Due to language in the Chicago Police Department’s contract officers who kill on the job are shielded from public disclosure, which is not the case in other major cities like Oakland. Since City Hall and CPD won’t identify killer officers, this guide should serve as a skeleton resource for victim’s families, journalists, and others to identify the officers. Here are some basic steps you can take when a CPD officer shoots and kill someone, and how to gather information. This guide is loosely based on the Chicago Reader article confirming open source research that Lucy Parsons Labs was involved in.
Chicago is broken up into twenty five districts and each police district is divided into three sectors. Each sector is further divided into three to five beats. Source
To quote Chicago Police Department:
Each of the City’s 281 police beats is numbered so that it can be uniquely identified: The first one or two digits identify the district; the next digit is the sector number; and the last digit is the beat number. For example, Beat 521 is the 1st beat in the 2nd sector of the 5th Police District, and Beat 1913 is the 3rd beat in the 1st sector of the 19th Police District. Every beat patrol car has its beat number displayed on its roof.
To begin our analysis, we take the address of the shooting and/or cross streets and cross reference CPD’s data to make sure it is accurate for beat, sector and district. In the past, we have used the Invisible Institute’s database on police misconduct complaints to confirm CPD’s web portal for accuracy. District 11 and 01 might be confusing and could cause overlap because they both begin with 1.
After you have identified where the shooting occurred, you need to replay the police scanner traffic of the date in question. You’ll likely hear it on a particular Zone. It will rarely be on CityWide (CW) 2 or CW6 but it is possible. In the example above, we listened on Zone 2 for the shooting. You should cross reference a scanner guide like this one found online
Once you’ve identified the Zone, you need to retrieve a copy of the Scanner traffic. You could either a) FOIA for it from the Office of Emergency Management and Communications (OEMC) or (b) download it from a resource like Broadcastify or other paid scanner webpages. OEMC will almost certainly block your FOIA, but its worth a shot (if they do turn down your request, contact us). Using that information, you can identify who responded to the dispatch call. In the example for the Chicago Reader, we heard the beat car responding was “1172 Robert” but that only provides the beat car number.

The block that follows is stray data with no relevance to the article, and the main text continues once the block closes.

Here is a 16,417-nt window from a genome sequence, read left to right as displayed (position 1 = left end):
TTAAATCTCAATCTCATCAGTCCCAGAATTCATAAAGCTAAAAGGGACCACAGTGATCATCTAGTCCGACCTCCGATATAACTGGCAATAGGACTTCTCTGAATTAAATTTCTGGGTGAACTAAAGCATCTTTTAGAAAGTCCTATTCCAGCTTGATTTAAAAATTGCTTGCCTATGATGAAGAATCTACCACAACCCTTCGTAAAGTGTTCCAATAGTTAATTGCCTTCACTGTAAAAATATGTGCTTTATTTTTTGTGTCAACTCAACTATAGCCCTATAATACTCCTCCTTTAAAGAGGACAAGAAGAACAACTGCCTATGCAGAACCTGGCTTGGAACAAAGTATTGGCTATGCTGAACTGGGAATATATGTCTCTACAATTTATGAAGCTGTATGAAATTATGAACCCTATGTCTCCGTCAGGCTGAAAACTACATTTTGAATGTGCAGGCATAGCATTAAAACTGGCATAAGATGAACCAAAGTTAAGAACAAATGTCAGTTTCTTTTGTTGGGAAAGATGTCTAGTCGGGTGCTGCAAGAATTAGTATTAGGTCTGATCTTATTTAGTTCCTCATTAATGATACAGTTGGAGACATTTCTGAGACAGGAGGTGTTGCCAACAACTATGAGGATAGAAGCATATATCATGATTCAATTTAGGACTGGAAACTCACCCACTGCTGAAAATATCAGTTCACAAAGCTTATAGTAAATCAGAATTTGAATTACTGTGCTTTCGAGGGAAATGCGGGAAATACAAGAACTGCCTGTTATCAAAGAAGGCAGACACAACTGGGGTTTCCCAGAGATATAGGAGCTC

Chicago Police officers work work in 8-9 hour shifts called watches. For example, “First Watch” starts around 11pm-midnight but Police Officers clock in around 2230 on the night before the watch begins. That will be important in the next step.
This is still not enough to identify the officer. We now (hopefully) know the beat car that was on shift and responded, but we don’t know which officers were in that car on that day. The Attendance and Assignment (A&A sheet) breaks down the beat cars per watch and district for the time frame in question. We sent a FOIA for A&A sheets for the entire District 11 for all of first watch for an entire week. You’ll need to follow up vigorously on your FOIA.
THIS IS THE HARD PART, BE CAREFUL. In previous experience, we had the name wrong three times before identifying the correct one. The A&A sheet will have officers clocking in, a given time and their assignment. From there, you can see 1172R was assigned to Rialmo. However, you have to be careful. For example, Rialmo was on shift on the 26th of December at 2230, even though he did shoot someone on shift on the 25th of December at 0400. This is likely an artifact because the officers spend most of their shift on the 26th on first watch. Again, this is a very difficult and delicate task. Note: This is really CPD / City Hall’s fault…if they had a policy of naming officers who shoot people, this wouldn’t be so difficult.